A Peek At The Exquisite Downton Abbey Costumes On Display At The Driehaus
By Jessica Mlinaric in Arts & Entertainment on Feb 8, 2016 6:44PM
Fans of the BBC series Downton Abbey may have started watching for the historic period drama, but they undoubtedly keep tuning in for the sumptuous sets and costumes.
The characters’ wardrobes speak volumes about the changing world of a British aristocratic family and their servants in the early 20th century. And a new exhibit at the Driehaus Museum (40 E. Erie St.), Dressing Downton: Changing Fashion for Changing Times, features of 35 of those costumes from Feb. 9 to May 8, 2016.
For Downton’s Crawley family, there is an outfit for every occasion. Visitors to the exhibit will recognize Cora’s white day dress and statement hat worn to the village flower show, Violet’s purple afternoon tea dress, and Matthew’s military uniform. We learn about the strict social mores that dictated their dress. For example, the gorgeous outfits seen at Rose’s presentation at Court in season four adhere to the rule that women had to wear a headdress of three white Prince-of-Wales feathers attached to a tulle veil. Even a servant like Ana had a fancier ruffled apron to change into after her morning chores were done.
Viewing their costumes up close brings Downton Abbey’s characters to life. Exhibit placards and audio input from the show’s costume designers describe how much a garment can reveal about each character. Rose’s youthful spirit is conveyed by her wardrobe’s light pinks and whites, while the Dowager Countess is dressed in dusky sages and mauves of the last century. The Dowager Countess is presented in direct contrast to another matriarch, the brassy American Martha Levinson, who flaunts her wealth with furs and birds of paradise feathers and embraces modern Art Deco influences.
The exhibit spans social classes as Downton Abbey’s downstairs is also represented. We see the household keys hanging from Mrs. Hughes waist belt, Branson’s chauffer uniform, and the snazzy livery of the footmen, who were hired for their good looks and referred to as the “peacocks” of the household staff.
“It’s fascinating to see the evolution of fashion over the course of four seasons of Downton Abbey,” says Driehaus Museum Guest Curator Ruta Saliklis. “Throughout the exhibition, visitors learn about the historical and cultural influences evident in these visually stunning costumes.”
The impact of WWI is seen in the family’s wardrobe. In Sybil's nurse's uniform, for example, we see the hem line is raised from the floor to avoid contact with blood or other hospital germs. After the war, looser styles prevail as formality in fashion is relaxed and Jazz Age influences make their way to Downton. Although Lady Rose denies being a flapper, her silk rose pink dress with metallic embroidery is fit for dancing with a Chicago jazz singer.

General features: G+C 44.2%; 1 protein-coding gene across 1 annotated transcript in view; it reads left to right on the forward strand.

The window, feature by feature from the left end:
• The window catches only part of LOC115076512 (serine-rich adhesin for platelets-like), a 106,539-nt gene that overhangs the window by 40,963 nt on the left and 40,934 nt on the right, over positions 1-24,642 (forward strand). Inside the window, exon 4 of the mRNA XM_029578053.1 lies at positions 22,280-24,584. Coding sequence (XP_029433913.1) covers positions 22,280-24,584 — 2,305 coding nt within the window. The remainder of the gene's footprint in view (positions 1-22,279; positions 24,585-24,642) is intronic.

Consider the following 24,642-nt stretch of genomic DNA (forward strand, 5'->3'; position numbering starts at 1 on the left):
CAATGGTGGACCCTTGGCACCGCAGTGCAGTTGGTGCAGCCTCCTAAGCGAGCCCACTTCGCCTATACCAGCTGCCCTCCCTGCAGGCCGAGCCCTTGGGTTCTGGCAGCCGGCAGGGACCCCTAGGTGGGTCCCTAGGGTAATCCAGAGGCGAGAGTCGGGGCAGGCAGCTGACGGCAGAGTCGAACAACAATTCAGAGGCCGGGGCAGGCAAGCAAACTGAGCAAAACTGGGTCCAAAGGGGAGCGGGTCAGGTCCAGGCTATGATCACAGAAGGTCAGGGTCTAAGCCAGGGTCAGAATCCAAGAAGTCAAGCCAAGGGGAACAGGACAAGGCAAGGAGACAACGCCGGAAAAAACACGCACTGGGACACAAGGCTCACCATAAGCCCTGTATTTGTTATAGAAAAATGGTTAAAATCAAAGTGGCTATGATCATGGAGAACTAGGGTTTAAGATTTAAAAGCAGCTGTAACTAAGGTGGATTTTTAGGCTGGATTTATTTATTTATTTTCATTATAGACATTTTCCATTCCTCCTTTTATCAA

Visitors to the exhibit also learn about the inspiration behind many of the series’ iconic outfits. The costumes are produced by Cosprop Lt. of London using original period fabrics or re-creations from old photographs and patterns. Just as the characters would have done in their era, the costumers reuse vintage embellishments. Cora’s velvet gown worn to Rose’s presentation at Court includes original lace and beadwork from the 1920’s. An embroidered floral tablecloth found at a vintage fair was converted into a jacket for Cora.
The exhibit is exquisite, due in no small part to its setting in the Driehaus Museum. The museum is a restored Gilded Age mansion that was home to some of Chicago’s most affluent families. The lavish interiors, including a stained-glass dome and several varieties of marble, rival the stunning costumes on display. The costumes seem perfectly suited to the Driehaus, and the juxtaposition of an aristocratic British story with Chicago’s industrial new money is an interesting one not unlike that of Cora’s lineage on the show.
Guests looking to indulge their inner aristocrat will enjoy taking tea in the Murphy Auditorium before or after the exhibit. The garden-inspired setting features seasonal scones, sweets, and tea cakes and two specialty teas locally sourced by Rare Tea Cellar. Tickets to the Tea Experience are sold separately from the exhibit.
Whether or not you’re a fan of the show, the exhibit is recommended for any history, architecture, and arts enthusiasts. If Dressing Downton and the Driehaus Museum address any plot line, it’s that beauty and excellent craftsmanship are appreciated through the ages.
Museum hours: Tuesday through Sunday, 10 a.m. to 6 p.m. Tickets for the exhibition and tea are sold separately. Tickets are sold at 30-minute entry intervals. Purchase online or by calling 312.482.8933, ext. 21.